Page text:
Donald Trump and Vladimir Putin’s interests did not just align during America’s 2016 presidential election, but continue to align in their attempt to get Americans to forget about election interference, the former Ambassador to Russia explained on MSNBC’s “The 11th Hour.”
“Russia’s interference in our last presidential election came up, as you might imagine, during Secretary of State Mike Pompeo’s trip to Russia where today he met with Putin and Foreign Minister Sergey Lavrov,” anchor Brian Williams reported Tuesday.
“Putin was kind enough to invite everyone to his summer home in Sochi for today’s meeting where he made a point of complimenting special counsel Mueller while calling the end of the Mueller inquiry an opportunity,” he noted.
The host noted a Washington Post story on the meeting.
“The Kremlin has accused what it calls Washington’s anti-Russian establishment of blocking Trump’s efforts at closer ties,” The Post reported. “The Mueller investigation was the prime culprit in that narrative, weaving a web of suspicion around Trump and Putin to prevent the two from working together.”
For analysis, Williams interviewed Ambassador Michael McFaul.
“I think it’s an attempt by the Trump Administration to forget about the past,” McFaul said.
“I applaud the Secretary of State for reading a tough statement when he was with Lavrov and saying what I think should be the policy of the United States,” McFaul noted. “He said that on the record things that President Trump has never said, but that’s all a setup to now what I think is going to be a meeting between the two presidents on the sidelines of the G20 summit in Japan and it’s all like bygones.”
“You know, forget about what happen 2016. Forget about annexation in Ukraine. Forget about seizing two dozen Ukrainian sailors illegally. Let’s move on and just restore relations. That was the verb that President Putin used, at least during the remarks that he had with Pompeo,” McFaul explained.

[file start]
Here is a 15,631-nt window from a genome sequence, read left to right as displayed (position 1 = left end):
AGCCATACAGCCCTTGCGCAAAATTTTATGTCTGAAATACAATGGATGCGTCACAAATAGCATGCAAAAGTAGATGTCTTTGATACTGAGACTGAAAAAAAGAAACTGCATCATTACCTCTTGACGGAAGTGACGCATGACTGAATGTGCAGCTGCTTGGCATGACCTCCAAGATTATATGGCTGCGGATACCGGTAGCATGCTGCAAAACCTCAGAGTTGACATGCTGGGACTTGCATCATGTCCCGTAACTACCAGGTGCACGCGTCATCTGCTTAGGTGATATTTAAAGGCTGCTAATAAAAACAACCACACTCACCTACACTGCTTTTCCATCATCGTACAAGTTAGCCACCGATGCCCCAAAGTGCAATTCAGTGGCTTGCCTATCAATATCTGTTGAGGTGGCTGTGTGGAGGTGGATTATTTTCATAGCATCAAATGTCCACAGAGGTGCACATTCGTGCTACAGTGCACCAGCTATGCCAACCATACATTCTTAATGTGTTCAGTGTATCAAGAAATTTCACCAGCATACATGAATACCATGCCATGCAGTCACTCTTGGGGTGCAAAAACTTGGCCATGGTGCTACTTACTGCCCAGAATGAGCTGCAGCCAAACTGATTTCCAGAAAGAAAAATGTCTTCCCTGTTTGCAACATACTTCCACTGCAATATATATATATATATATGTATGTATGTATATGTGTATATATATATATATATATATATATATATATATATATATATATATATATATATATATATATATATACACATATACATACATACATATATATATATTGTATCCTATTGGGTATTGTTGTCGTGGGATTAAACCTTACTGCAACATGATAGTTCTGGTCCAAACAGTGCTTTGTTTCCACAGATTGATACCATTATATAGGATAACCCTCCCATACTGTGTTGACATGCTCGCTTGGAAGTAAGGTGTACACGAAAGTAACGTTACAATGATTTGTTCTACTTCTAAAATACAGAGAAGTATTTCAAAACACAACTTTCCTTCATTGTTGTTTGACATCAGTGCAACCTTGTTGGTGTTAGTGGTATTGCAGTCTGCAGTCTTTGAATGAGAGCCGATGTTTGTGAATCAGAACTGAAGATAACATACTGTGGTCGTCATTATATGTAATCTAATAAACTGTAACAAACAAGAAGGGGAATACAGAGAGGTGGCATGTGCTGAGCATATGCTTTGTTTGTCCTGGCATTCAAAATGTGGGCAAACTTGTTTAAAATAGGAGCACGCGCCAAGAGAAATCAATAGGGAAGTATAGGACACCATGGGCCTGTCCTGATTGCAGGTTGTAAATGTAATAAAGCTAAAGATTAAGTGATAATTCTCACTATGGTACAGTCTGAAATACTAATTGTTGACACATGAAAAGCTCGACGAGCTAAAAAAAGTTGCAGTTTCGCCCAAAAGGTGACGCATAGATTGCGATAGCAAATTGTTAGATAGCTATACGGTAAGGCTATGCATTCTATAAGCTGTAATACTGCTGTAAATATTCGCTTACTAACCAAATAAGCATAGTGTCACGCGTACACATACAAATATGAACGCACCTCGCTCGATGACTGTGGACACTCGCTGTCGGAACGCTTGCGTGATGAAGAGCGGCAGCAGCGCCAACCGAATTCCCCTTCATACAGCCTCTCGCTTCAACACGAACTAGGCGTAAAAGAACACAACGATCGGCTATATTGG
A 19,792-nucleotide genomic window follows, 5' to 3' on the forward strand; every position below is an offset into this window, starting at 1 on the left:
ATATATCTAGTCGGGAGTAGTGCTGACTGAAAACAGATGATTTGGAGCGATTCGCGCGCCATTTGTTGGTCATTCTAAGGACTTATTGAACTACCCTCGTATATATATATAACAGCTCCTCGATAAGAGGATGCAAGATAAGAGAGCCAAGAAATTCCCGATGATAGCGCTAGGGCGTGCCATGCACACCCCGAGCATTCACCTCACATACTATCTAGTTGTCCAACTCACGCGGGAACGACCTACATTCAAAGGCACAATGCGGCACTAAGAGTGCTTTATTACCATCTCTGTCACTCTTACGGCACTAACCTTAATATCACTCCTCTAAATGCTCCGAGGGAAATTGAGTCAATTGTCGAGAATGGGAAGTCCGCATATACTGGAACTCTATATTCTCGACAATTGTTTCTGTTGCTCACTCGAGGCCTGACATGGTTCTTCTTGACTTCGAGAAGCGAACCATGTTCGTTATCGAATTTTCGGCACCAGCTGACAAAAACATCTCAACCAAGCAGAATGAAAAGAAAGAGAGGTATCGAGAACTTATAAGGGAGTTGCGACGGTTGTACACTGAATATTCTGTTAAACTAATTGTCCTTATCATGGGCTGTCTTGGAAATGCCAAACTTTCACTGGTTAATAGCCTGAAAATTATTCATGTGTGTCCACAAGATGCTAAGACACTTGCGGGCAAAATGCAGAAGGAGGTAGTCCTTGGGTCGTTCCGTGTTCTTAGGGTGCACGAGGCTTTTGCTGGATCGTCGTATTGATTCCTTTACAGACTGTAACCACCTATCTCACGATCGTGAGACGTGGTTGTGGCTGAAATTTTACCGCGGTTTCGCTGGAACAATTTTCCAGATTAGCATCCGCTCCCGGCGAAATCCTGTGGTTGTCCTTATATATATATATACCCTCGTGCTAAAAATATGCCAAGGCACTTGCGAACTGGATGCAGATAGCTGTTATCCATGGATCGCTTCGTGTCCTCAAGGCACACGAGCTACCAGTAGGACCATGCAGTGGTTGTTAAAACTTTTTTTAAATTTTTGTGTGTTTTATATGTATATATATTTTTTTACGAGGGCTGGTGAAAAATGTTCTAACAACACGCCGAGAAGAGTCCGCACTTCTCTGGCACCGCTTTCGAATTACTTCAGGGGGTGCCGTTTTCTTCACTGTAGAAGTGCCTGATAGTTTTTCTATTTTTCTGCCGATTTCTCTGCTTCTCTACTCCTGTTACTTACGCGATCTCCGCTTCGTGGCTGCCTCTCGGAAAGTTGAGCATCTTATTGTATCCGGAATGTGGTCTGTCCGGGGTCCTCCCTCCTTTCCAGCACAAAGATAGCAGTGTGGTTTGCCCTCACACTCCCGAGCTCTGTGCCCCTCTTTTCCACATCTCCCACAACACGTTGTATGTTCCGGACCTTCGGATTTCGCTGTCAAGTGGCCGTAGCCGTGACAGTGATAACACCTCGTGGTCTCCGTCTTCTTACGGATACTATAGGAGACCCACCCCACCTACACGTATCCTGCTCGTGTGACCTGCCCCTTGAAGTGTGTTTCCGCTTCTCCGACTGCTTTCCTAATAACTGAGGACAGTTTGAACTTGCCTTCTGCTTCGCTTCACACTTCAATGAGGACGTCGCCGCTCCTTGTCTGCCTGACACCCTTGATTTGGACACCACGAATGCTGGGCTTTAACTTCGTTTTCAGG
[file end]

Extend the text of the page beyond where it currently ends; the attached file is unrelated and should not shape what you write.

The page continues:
Britain’s Prince Harry and Meghan to give up royal titles — ‘the hardest #Megxit possible’
Britain's Prince Harry and his wife Meghan will give up their royal titles and public funding as part of a settlement with the Queen to start a new life away from the British monarchy.
The historic announcement from Buckingham Palace on Saturday follows more than a week of intense private talks aimed at managing the fallout of the globetrotting couple's shock resignation from front-line royal duties.
It means Queen Elizabeth II's grandson Harry and his American TV actress wife Meghan will stop using the titles "royal highness" -- the same fate that befell his late mother Princess Diana after her divorce from Prince Charles in 1996.
GOP senator tells home-state press that impeachment trial must be ‘viewed as fair’: report
Republican Sen. Lisa Murkowski (R-AK) spoke to local reporters on Saturday about her role in the upcoming Donald Trump impeachment trial.
Murkowski explained she would likely vote with Majority Leader Mitch McConnell (R-KY) on an initial vote on whether to allow witnesses. However, she left the door open to voting for witnesses after House impeachment managers make their opening case.
"I don't know what more we need until I have been given the base case," she said. "We will have that opportunity to say 'yes' or 'no' ... and if we say 'yes,' the floor is open."
Overall, Murkowski said it was important for the trial to been viewed as fair.
White House press secretary urged to do her job: ‘We don’t pay you to be a Twitter troll’
White House press secretary Stephanie Grisham was blasted on Saturday over the confusion resulting from her refusal to hold daily press briefings.
CNN senior media reporter Oliver Darcy was alarmed that Grisham's assistant, Hogan Gidley, was forcing reporters to refer to his remarks as coming from a "sources close to the President's legal team."
Darcy noted that Trump had repeatedly questioned the veracity of unnamed sources, making it problematic for Gidley to demand to be quoted as such.
Grisham responded to the criticism and asked Darcy to "stop with the righteous indignation.